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Hazardous Materials and Waste Management Mitigation Measures

Mitigation measures to avoid or reduce impacts from hazardous materials and waste management associated with geologic sequestration.

The following are examples of mitigation measures that could be applied to reduce hazardous materials and waste management impacts of a project depending upon site- and project-specific conditions. Hazardous materials and waste management impacts are related to the types and amount of equipment and machinery used for the project and the wastes they produce, materials shipments, and construction wastes. Many impacts can be reduced or avoided when considered during the siting and design phase.

Develop a final set of mitigation measures for any project in consultation with the appropriate federal resource management agencies and stakeholders. Conduct these consultations early in the project development process and preferably prior to final project siting and design.

Siting and Design Mitigation Measures

Siting and design considerations that mitigate impacts include:

  • Prepare a comprehensive list of all hazardous materials to be used, stored, transported, or disposed of during all phases of activity.
  • Develop a hazardous materials management plan addressing storage, use, transportation, and disposal (interim and final) for each item in the comprehensive list. The plan should identify specifics regarding local and federal emergency response.
  • Develop a waste management plan identifying anticipated solid and liquid waste streams and addressing determination, inspection, and waste minimization procedures, storage locations, and waste-specific management and disposal requirements. Include a recycling strategy to be practiced by workers during all project phases.
  • Develop a spill prevention and response plan for addressing storage locations for hazardous wastes, spill prevention measures, training requirements, waste-specific spill response actions, spill response kits, and notifications to authorities.
  • Develop a stormwater management plan to ensure compliance with regulations and prevent off-site migration of contaminated stormwater or increased soil erosion.
  • Develop a pesticide/herbicide management plan.

General Mitigation Measures

General mitigation practices and principles that could apply to any or all phases of a geologic sequestration project include:

  • Implement plans for hazardous materials management, waste management, spill prevention and response, stormwater management, and pesticide management. Train employees to promptly contain, report, and/or clean up any oil or hazardous material spill.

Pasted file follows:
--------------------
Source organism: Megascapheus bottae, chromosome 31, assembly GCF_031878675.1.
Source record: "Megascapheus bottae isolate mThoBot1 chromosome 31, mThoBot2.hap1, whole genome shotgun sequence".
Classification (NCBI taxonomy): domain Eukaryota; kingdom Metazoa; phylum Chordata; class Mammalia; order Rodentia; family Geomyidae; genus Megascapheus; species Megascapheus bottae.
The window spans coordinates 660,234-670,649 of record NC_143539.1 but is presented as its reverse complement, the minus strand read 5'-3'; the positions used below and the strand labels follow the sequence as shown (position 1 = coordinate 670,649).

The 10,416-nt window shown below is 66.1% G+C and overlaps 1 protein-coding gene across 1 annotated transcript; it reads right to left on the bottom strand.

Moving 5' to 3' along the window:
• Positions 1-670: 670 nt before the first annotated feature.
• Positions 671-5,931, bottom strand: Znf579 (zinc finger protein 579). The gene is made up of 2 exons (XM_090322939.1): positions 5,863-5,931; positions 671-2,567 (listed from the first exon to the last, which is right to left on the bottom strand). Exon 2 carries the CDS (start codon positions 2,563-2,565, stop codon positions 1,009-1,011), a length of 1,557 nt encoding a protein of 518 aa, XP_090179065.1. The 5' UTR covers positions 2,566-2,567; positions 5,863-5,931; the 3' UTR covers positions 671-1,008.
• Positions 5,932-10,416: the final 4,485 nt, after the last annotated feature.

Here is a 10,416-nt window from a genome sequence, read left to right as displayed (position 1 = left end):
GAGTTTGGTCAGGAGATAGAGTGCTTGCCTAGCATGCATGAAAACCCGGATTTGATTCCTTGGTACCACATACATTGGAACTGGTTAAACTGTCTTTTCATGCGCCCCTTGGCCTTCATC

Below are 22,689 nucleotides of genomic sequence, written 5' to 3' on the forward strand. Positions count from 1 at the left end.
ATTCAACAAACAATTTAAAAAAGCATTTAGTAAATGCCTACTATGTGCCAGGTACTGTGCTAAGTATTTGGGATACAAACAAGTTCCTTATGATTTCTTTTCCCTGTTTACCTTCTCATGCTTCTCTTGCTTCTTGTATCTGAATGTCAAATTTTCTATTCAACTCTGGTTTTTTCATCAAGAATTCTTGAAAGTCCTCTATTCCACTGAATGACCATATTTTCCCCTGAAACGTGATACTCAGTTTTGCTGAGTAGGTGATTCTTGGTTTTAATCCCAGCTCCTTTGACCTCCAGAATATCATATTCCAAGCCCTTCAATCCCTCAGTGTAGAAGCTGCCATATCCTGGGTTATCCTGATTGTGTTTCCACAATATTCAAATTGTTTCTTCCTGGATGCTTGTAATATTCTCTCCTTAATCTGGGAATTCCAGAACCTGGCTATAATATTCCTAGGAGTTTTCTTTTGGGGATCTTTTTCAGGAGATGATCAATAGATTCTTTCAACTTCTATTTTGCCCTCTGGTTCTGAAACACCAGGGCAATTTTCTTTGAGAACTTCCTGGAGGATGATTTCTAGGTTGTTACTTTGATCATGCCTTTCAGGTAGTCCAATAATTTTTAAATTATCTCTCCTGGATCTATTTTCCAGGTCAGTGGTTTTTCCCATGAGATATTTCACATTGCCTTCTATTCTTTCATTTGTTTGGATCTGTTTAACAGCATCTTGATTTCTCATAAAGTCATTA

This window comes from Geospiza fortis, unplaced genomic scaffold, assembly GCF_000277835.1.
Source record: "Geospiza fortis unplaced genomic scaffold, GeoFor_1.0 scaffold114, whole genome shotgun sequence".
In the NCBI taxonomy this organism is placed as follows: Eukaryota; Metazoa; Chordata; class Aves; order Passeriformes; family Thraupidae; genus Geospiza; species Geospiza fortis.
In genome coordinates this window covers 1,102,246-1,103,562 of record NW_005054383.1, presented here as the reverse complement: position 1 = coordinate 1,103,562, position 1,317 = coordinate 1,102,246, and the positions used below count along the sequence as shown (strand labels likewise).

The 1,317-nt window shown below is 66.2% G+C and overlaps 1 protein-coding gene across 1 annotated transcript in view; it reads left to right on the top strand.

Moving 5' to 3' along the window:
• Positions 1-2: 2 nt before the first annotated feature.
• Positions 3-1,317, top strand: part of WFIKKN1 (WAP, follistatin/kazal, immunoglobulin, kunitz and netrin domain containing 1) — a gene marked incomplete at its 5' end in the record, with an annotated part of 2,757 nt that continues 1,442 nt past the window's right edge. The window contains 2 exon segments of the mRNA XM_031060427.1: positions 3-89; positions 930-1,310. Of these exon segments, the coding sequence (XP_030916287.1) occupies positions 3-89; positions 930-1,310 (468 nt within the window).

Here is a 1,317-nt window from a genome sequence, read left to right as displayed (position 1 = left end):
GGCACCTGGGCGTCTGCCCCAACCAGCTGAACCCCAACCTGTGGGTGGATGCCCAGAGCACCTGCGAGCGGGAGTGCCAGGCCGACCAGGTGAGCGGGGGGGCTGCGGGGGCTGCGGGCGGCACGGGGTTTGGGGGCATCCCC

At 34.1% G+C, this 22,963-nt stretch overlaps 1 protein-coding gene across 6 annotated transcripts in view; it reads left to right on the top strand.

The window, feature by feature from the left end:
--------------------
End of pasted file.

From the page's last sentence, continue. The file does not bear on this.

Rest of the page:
• Provide secondary containment for all on-site hazardous materials and waste storage, including fuel. (Fuels storage should be a temporary activity and fuel storage facilities should be removed immediately upon completion of the construction and decommissioning phases.)
  • Containerize and periodically remove wastes for disposal at appropriate off-site permitted disposal facilities. The goal would be to minimize the amount of hazardous materials and waste on-site.
  • Document accidental releases as to cause, corrective actions taken, and resulting environmental or health and safety impacts.

Project Phase-Specific Mitigation Measures

Mitigation measures specific to a particular phase of a geologic sequestration project include the following.

Drilling/Construction Practices

  • Minimize the generation of both solid and liquid wastes (including produced water) that are potential environmental contaminants from injection well drilling operations. Options to minimize waste include use of several different directional drilling techniques (which minimize the number of wells required and consequently, the amount of drill cuttings), drilling the smallest possible size well bore, use of techniques that reduce the amount of drilling fluids requiring ultimate disposal, and use of drilling fluids that generate fewer waste cuttings.
  • Use drilling and hydraulic fracturing fluids with the lowest potential for producing wastes and with the least potential to harm the environment and/or contaminate water resources. Employ drilling and recovery systems that recycle drilling fluids, and minimize the amount contaminated fluids and materials requiring final disposal.
  • Isolate surface reserve pits where drill mud and drill cuttings and produced water are stored, or where they are ultimately disposed of, from both surface and groundwater resources (through use of appropriate top and bottom liners, and topsoil and vegetative cover).

Decommissioning/Site Reclamation

  • Employ a long-term monitoring program to ensure the effectiveness of mitigation measures (e.g., closure of reserve pits) employed throughout the project.